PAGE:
Panarin had one of his more active games of the season, in two of the three periods at least. In addition to assisting on Chris Kreider’s second-period tally, Panarin posted two shots on goal and one takeaway. Both of his shots came in the first period.

The first came on a power play. Panarin wired one home from the right faceoff circle and had a look of relief rush upon his face. But Edmonton challenged for offside and the goal was rescinded after the replay revealed that Panarin never fully crossed the puck into the offensive zone before Vincent Trocheck entered.

Artemi Panarin reacts during the Rangers’ loss to the Oilers.
Jason Szenes

“Yeah, especially when I can’t score the last [11] games,” Panarin said when asked if he was frustrated. “Posts or something, always something. Just keep doing what I usually do. Try not to lose confidence. That’s the most important thing.”

Braden Schneider also had a goal negated after the Oilers challenged for goalie interference, which proved to be the case when replays showed Ryan Carpenter had made contact with Oilers goalie Jack Campbell in the blue crease.

Panarin later smacked a one-timer from the other faceoff circle and Campbell slid over to get in front of it just in time. It was unclear if the puck went in or not, so the refs got on the headsets with the situation room to give it a second look before it was officially deemed not a goal.

Panarin skated on the right wing of the top line next to Mika Zibanejad and Chris Kreider , similar to how the Rangers lined up at the end of their 3-2 loss to the Ducks in Anaheim on Wednesday and again in practice on Friday. That left Trocheck to center Jimmy Vesey and Barclay Goodrow. The Kid Line of Alexis Lafreniere, Filip Chytil and Kaapo Kakko remained intact, while the fourth line featured Sammy Blais, Ryan Carpenter and Julien Gauthier.


Vitali Kravtsov was scratched for a seventh straight game despite taking part in warmups Saturday afternoon. Additionally, Libor Hajek replaced Zac Jones on the left side of the bottom defensive pair alongside Braden Schneider. Jones had played in the previous three games and seemed primed to get a run in the lineup, as Hajek already had, but  head coach Gerard Gallant opted to switch it up.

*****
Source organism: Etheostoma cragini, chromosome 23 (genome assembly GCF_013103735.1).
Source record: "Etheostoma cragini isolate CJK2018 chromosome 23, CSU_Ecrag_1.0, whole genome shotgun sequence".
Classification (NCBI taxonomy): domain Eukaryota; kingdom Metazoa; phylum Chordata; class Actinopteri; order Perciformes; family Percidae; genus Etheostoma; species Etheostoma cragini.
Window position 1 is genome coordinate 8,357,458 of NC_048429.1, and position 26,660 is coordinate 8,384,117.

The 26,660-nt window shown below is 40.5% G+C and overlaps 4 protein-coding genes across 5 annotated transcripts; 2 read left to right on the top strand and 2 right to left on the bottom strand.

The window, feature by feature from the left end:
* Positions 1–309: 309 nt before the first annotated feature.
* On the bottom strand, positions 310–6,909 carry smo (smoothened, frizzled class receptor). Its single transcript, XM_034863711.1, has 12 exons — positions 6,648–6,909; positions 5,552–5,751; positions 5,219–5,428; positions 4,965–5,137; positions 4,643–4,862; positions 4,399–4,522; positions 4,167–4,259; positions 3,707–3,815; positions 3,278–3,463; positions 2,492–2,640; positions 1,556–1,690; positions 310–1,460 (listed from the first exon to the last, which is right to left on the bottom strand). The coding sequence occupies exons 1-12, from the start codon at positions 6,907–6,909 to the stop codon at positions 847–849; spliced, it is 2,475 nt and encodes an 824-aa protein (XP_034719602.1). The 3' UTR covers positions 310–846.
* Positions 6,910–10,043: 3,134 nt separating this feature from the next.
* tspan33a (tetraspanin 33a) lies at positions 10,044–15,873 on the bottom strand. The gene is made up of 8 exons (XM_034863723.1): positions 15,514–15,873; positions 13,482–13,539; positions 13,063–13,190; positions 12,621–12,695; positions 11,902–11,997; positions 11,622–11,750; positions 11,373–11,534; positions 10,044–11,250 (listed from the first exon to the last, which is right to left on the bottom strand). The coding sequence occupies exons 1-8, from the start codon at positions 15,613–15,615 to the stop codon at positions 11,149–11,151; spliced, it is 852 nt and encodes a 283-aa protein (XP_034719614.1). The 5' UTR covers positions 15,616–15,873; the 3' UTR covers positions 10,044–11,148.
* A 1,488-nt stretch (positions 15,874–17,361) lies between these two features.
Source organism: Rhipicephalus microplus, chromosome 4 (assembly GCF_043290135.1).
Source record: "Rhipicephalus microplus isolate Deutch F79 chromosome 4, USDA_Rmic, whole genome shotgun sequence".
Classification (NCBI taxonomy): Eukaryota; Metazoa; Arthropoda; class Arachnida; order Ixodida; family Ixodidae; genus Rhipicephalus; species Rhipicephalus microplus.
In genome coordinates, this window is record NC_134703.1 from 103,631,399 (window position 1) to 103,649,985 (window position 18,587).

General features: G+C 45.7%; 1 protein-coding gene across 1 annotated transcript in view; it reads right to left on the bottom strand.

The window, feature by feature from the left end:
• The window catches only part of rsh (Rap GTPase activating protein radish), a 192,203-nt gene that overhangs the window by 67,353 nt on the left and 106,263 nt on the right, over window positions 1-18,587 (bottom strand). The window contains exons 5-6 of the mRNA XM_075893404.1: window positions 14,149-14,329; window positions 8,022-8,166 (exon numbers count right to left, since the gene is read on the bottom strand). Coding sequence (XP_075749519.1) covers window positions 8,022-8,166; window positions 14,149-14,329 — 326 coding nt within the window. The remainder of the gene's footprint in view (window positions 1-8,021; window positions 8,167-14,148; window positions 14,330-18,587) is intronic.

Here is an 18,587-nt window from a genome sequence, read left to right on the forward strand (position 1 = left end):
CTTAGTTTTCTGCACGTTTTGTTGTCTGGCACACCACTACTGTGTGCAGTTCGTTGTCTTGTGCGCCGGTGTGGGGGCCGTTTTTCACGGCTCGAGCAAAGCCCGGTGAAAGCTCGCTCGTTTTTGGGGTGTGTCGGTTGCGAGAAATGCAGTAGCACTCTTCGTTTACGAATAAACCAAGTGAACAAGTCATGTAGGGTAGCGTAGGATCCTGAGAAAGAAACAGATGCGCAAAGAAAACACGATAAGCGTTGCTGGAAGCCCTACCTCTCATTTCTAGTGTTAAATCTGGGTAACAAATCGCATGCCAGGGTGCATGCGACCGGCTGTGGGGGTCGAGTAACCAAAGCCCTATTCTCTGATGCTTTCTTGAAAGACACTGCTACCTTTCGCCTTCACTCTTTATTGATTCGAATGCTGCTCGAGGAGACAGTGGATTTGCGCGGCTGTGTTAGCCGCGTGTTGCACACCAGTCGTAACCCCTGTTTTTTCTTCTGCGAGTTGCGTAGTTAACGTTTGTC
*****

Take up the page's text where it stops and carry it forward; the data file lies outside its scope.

The Rangers dropped to 8-2-1 when scoring first this season after giving up four unanswered tallies in the third period.

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Rob Gronkowski plays baseball with marshmallows in supermarket: ‘Holy smokes’

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Former superstar tight end Rob Gronkowski showed off his prowess in a different sport: baseball.

While in a Sprouts Farmers Markert, the five-time Pro Bowler was recorded hitting a marshmallow into a sea of gawking people. Gronkowski even earned enough respect to be posted by MLB’s Twitter account, who captioned the video: “POV: You go to the store to get milk and Gronk is in produce crushing dingers.”

The gimmick took multiple attempts to successfully complete, with Gronk using a loaf of bread as a bat. During one trial, the bread slid out of its sleeve and flew to a customer – who later got it signed.

Gronkowski tried again and finally made contact by sending the marshmallow deep. Among a crowd of oohs and ahs, the former Patriots and Buccaneers tight end proudly saluted his hit.

Gronk hit dingers with marshmallows in a supermarket.
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“Holy smokes,” one person in the video said.